Archive for the ‘Safe Drinking Water Act’ Category

Oil Companies Will Pay Out $320,000 to Montana Town as a Part of EPA Agreement

Photo by ESRL. Some rights reserved.

In December 2010, the EPA attempted to act via emergency order under the Safe Drinking Water Act against oil companies that they claimed were polluting the water supply of a small Montana town. Their attempt was appealed by these companies, and finally referred by a federal judge to mediation. However, as of last week, the EPA has finally settled with these three oil production companies operating on Montana’s Fort Peck Reservation (home to the Assiniboine and the Sioux tribes) over claims that their business has compromised the local water supply.

According to an EPA press release, the companies in question (Murphy Exploration & Production Co., Pioneer Natural Resources USA, Inc., and SGH Enterprises, Inc.) have agreed to pay out $320,000 to the city of Poplar, MT (the nearest city to the reservation, whose population of 810 is made up predominately of Native Americans) in order “to reimburse costs related to water infrastructure and relocating water wells.” The companies have also pledged to fund the monitoring of the cities water supply over the coming months, and to fund further relocation/exploration of alternative water sources if it is deemed necessary by the EPA.

The EPA’s study claims that 40 million gallons of brine (an unwanted bi-product of oil and gas drilling and production) have entered Poplar’s water supply over the last five decades, and that while the quality of drinking water has not yet dipped below the acceptable safety level, it is in “imminent danger” according to EPA scientist Sarah Roberts. Studies of the local water have revealed increasing amounts of dissolved metals, chloride, and sodium in past years. The Poplar Public Water Resource carries drinking water to serve 3000 people in the greater Poplar area.

Public Water Fluoridation or: How I Learned to Stop Worrying and Love the Mass Medication

Early last week, the EPA announced a joint effort with the US Department of Health and Human Services (HHS) to update guidelines and standards for fluoride in drinking water.

Photo by petit hiboux. Some rights reserved.

HHS is proposing to lower the recommended level of fluoride in drinking water to 0.7 milligrams of fluoride per liter of water (the low end of their current recommended range of 0.7 to 1.2 milligrams), while the EPA is looking into lowering the maximum enforceable amount of fluoride allowed in drinking water. These changes were prompted by the EPA’s own updated risk assessment of fluoride, which was itself prompted by a report from the National Academies of Science (NAS) recommending the EPA re-evaluate their “health and exposure assessments.” These assessments will help the EPA determine whether current maximum fluoride amounts are appropriate.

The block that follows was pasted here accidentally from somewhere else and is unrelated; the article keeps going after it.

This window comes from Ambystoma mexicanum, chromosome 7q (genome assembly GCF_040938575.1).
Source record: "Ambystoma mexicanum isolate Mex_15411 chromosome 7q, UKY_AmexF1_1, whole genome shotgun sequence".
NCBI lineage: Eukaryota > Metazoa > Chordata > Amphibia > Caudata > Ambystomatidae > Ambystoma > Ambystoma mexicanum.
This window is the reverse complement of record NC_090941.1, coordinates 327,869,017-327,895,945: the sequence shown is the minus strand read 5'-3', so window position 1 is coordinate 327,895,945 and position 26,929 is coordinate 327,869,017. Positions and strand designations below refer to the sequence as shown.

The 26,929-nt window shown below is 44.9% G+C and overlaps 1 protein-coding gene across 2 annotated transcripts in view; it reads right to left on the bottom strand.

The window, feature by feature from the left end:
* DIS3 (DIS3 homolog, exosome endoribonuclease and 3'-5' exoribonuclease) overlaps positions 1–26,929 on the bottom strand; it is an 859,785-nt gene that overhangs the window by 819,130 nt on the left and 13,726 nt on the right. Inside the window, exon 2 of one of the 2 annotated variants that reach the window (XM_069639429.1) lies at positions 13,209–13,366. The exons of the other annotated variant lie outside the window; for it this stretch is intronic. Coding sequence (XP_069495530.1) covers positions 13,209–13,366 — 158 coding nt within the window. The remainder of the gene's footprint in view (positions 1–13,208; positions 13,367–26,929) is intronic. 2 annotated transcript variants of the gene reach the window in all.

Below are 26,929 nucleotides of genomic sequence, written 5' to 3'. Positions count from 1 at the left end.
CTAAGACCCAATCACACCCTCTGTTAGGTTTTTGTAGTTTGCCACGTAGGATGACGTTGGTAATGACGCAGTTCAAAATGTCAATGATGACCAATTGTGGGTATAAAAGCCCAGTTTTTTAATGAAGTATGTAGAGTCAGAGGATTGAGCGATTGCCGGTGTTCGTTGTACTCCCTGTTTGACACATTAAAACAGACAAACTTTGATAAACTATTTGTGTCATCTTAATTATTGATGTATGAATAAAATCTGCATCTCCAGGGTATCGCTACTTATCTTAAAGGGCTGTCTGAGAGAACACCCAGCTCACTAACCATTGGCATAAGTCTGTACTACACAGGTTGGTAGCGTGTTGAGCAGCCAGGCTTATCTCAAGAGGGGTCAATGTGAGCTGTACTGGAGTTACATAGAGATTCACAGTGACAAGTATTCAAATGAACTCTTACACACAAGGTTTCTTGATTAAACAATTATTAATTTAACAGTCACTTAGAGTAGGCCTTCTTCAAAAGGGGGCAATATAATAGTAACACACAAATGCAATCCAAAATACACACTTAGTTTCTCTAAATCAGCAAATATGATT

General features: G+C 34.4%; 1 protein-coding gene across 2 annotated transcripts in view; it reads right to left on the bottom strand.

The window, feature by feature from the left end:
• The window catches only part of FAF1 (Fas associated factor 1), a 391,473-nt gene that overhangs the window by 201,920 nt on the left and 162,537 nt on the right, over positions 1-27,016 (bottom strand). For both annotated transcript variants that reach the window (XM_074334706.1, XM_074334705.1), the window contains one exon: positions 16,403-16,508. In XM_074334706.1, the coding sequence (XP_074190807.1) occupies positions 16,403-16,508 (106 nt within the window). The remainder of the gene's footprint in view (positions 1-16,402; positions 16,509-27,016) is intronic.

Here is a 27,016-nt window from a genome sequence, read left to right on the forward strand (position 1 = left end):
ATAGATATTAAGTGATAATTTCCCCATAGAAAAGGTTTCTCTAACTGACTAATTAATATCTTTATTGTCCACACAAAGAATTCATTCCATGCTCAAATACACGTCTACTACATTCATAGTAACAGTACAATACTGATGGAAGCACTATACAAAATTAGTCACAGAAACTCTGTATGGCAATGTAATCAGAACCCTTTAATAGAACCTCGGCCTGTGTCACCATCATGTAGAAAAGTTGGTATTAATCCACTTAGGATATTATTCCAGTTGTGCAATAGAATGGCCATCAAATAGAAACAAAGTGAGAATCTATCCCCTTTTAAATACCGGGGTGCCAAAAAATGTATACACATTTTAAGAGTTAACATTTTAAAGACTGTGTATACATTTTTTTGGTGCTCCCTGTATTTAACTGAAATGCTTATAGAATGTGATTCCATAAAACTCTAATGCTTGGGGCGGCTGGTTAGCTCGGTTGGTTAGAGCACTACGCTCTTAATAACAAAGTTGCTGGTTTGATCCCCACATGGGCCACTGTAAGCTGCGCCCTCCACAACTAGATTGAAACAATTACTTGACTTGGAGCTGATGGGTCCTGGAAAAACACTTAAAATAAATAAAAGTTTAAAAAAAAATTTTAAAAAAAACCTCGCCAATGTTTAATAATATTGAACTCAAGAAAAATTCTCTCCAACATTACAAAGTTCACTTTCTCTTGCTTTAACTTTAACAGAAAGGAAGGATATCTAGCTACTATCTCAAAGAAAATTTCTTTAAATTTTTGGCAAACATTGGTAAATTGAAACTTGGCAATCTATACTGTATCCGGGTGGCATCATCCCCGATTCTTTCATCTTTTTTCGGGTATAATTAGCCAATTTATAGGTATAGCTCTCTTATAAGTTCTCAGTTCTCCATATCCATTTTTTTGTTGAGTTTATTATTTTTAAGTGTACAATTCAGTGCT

Fluoridation of water (the controlled addition of sodium fluoride, fluorosilicic acid, or sodium fluorosilicate to a public water system) became widely used in the US in the 1960s as a means of widespread tooth decay prevention. It was cited – along with “healthier foods” – by the CDC as one of Ten Great Public Health Achievements of the 20th century.

While there is no federal regulation mandating fluoridation, many states or cities voluntarily fluoridate their water systems based on the recommendations from organizations such as HSS, WHO, or CDC. However, under the Safe Drinking Water Act, the EPA is required to set national standards regarding the maximum allowable levels of fluoride in drinking water in order to prevent such crippling conditions as skeletal fluorosis, which is caused by excessive amounts of fluoride.

The current enforceable drinking water standard for fluoride is 4.0 mg/L. Of course, recommended fluoridation levels can change as the public becomes exposed to more sources of fluoride (today’s toothpastes and mouthwashes are often awash with fluoride), which is one reason the EPA and HSS are taking action.

But this wouldn’t be a topic of environmental regulation if it didn’t have its share of controversy. If you type “water fluoridation” into Google, the second suggested search is “water fluoridation conspiracy.” The Wikipedia article dedicated solely to the debate describes fluoridation of public water systems, in the eyes of a theorist, as “a form of compulsory mass medication,” and “a violation of ethical or legal rules that prohibit medical treatment without medical supervision or informed consent.”

Is someone administering you fluoride without your consent? Find the fluoridation status of your water system with CDC’s “My Water’s Fluoride” tool or browse Consumer Confidence Reports from select community water systems.

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